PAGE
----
If you like crusty garlic toast, spread this on any firm bread, wrap in foil, and bake as usual.
For quick, softer garlic bread, spread several slices, put into a covered casserole dish, and microwave for about 15 to 20 seconds per slice used.

Just about any bread or roll can be turned into garlic bread with this spread. Your family may not be fond of the end slices of bread loaves, but their crusty firmness can be just right for making garlic bread. Bake or microwave as you would a regular baguette or French loaf.

Toast sticks are another way to stretch a meal. Spread slices of any bread (good use for stale ends) or even things like hot dog bun halves with the garlic spread, place on a baking sheet, and bake at 375 to 400 degrees until just golden. Cut into "sticks"--or just leave as whole slices.

For a savory breakfast or brunch side, make toast as usual but spread with the garlic spread instead of regular butter. This is especially good with frittatas or stuffed omelets.

Substitute this garlic spread for butter on grilled cheese sandwiches.

Use the spread on slices of stale bread and toast on a baking sheet until quite crisp. Remove from oven and cut into cubes for use as croutons for salads or casseroles.

Friday, April 13, 2012

Sweet Leftovers

Though it may be hard for some to believe, I ended up with an "extra" cake this week. Some changed plans for a dessert potluck meant that I had an unfrosted, plain from the box mix white cake, with no immediate purpose for it. Thinking it would make a good basis for a trifle, I cubed and dried it. However, I needed a different kind of dessert for a meal I was making today, and I had a little time to experiment, so I decided to try my hand at those frosting and cake balls that have been making the rounds on the internet for some time. 

Almost every recipe I found used purchased frosting, and I had a canister of vanilla frosting I was ready to use up. I've never been a fan of these prepared frostings but this was part of a buy-the-cake-mix-get-the-frosting-free offer, and how can you pass up something that's free?!?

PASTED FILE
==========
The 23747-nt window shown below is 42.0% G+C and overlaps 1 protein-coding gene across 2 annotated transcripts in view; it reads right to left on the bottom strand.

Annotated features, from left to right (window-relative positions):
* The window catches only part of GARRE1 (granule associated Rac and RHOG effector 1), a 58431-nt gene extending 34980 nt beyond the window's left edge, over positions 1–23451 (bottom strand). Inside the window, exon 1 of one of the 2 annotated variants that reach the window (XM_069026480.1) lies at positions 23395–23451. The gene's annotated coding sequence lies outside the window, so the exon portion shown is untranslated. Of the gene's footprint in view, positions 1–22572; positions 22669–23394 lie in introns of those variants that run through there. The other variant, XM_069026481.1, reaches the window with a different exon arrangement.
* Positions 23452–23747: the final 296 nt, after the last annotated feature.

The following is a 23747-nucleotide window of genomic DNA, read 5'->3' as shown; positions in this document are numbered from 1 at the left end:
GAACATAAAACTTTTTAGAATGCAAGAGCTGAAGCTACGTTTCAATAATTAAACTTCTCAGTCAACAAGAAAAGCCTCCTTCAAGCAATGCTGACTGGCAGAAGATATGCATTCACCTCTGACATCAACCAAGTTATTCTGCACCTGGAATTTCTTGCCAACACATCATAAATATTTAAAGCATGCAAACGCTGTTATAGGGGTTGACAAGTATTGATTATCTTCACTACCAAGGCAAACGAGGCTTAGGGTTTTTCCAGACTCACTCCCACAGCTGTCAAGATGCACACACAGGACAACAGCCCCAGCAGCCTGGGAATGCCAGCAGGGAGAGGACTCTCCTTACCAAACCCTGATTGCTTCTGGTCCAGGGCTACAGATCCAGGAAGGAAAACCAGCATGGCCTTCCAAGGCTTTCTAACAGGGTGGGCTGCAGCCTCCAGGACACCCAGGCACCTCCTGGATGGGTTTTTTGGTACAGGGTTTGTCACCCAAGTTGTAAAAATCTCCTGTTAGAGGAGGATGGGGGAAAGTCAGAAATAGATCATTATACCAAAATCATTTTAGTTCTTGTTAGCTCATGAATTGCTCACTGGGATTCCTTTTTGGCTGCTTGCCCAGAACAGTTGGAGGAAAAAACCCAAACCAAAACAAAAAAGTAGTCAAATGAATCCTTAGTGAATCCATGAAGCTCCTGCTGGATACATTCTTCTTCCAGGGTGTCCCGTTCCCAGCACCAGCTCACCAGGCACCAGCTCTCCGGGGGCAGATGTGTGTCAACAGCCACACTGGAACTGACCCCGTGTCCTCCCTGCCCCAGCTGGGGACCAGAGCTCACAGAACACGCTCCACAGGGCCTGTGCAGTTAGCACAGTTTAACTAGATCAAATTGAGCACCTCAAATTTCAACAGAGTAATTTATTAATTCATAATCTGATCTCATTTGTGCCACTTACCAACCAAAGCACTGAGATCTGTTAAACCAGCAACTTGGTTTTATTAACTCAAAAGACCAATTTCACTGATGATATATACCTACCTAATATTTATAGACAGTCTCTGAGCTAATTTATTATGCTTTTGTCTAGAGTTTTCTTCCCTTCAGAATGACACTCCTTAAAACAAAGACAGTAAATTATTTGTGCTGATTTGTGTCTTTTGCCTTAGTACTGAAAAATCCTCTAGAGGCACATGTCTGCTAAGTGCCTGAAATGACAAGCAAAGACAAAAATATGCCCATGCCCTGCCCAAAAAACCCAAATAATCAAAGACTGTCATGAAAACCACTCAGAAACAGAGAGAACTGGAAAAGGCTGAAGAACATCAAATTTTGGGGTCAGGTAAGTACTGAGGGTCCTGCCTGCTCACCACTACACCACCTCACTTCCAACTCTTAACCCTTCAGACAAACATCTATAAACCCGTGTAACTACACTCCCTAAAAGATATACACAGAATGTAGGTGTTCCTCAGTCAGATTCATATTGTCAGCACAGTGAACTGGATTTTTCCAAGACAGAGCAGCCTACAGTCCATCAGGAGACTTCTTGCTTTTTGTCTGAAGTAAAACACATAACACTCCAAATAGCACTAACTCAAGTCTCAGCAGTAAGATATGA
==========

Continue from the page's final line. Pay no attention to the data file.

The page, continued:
Since I was working with white cake and white frosting, I decided to punch up the flavor with some almond flavoring and ground almonds. I would guess that anyone with Amaretto in the pantry would probably find that add an even better addition, but that is for one of you to try since I didn't have any on hand.

None of the recipes for these lollipop cake-candy confections use dried crumbs nor ground nuts, so I knew mine would need to have added moisture.  I decided to use some maraschino cherry juice for more almond-y flavor and color as well. And if I was going to use the juices, I might as well go the next step and put a cherry in each, for a bit of a surprise center.  I ended up using only pieces of cherry, as the whole ones kept the balls from holding together well. I also abandoned the idea of lollipop serving, since this dough did not adhere to the sticks long enough even to dip.  As it turned out, I think their bonbon appearance was just fine without the sticks--and might be easier to eat anyway. 

I also used chocolate chips since I had some really good semisweet ones and didn't have "dipping chocolate" available. Though many of the recipes using chips add in solid vegetable shortening, that is something I have never had in my kitchen, so I just went without. The coating might be just a tad thicker than it would have been with the Crisco, but I doubt anyone will resent the extra chocolate.
  • Are these fast? Not particularly, though they were a lot easier to work with than I might have thought. Are they frugal? Not particularly either, though I had gotten the cake mix and frosting at a very good price, and I watch for sales at our Fleet Farm store to get their very good chocolate chips and ground almonds as inexpensively as possible. (I've mentioned it before and I'll say it again--I love living in a small city in the Midwest where I can go to a farm supply store to get the best buys on good quality nuts, dried fruits, and chocolate chips.) 
  • Are they fun? As mentioned in the method, the dough in the processor reaches PlayDo-like consistency, so this could be something that would be fun for kids to help with. 
  • Are they healthy? Not at all. Still, for an occasional birthday party or something similar, they are a nice change of pace treat.

Chocolate Covered Cake Candies 
(aka Cake Truffles)

Unfrosted, white or yellow cake, cubed and dried
16 oz container vanilla frosting
1/2 t almond extract
1 c ground almonds
2 to 3 T maraschino cherry juice
9 to 10 maraschino cherries, cut in quarters or fifths, drained
12 oz semisweet chocolate chips

1.  Working in batches, process the cake cubes to the texture of coarse cornmeal or oatmeal.
2.  Return about three cups of the crumbs to the processor bowl and whirl once or twice with the almonds. (See NOTE below for uses for extra crumbs)
3.  Add the frosting, almond extract and maraschino cherry juice. Process until the mixture begins to form a ball and is about the texture of PlayDo. Add more of the crumbs, a tablespoon or so at a time, if the mixture remains too sticky.

4.  Take pieces of the dough about the size of a ping pong ball, and shape each around one of the maraschino cherry pieces. Place the balls on a waxed paper lined tray, keeping them from touching each other. Chill for 30 to 60 minutes.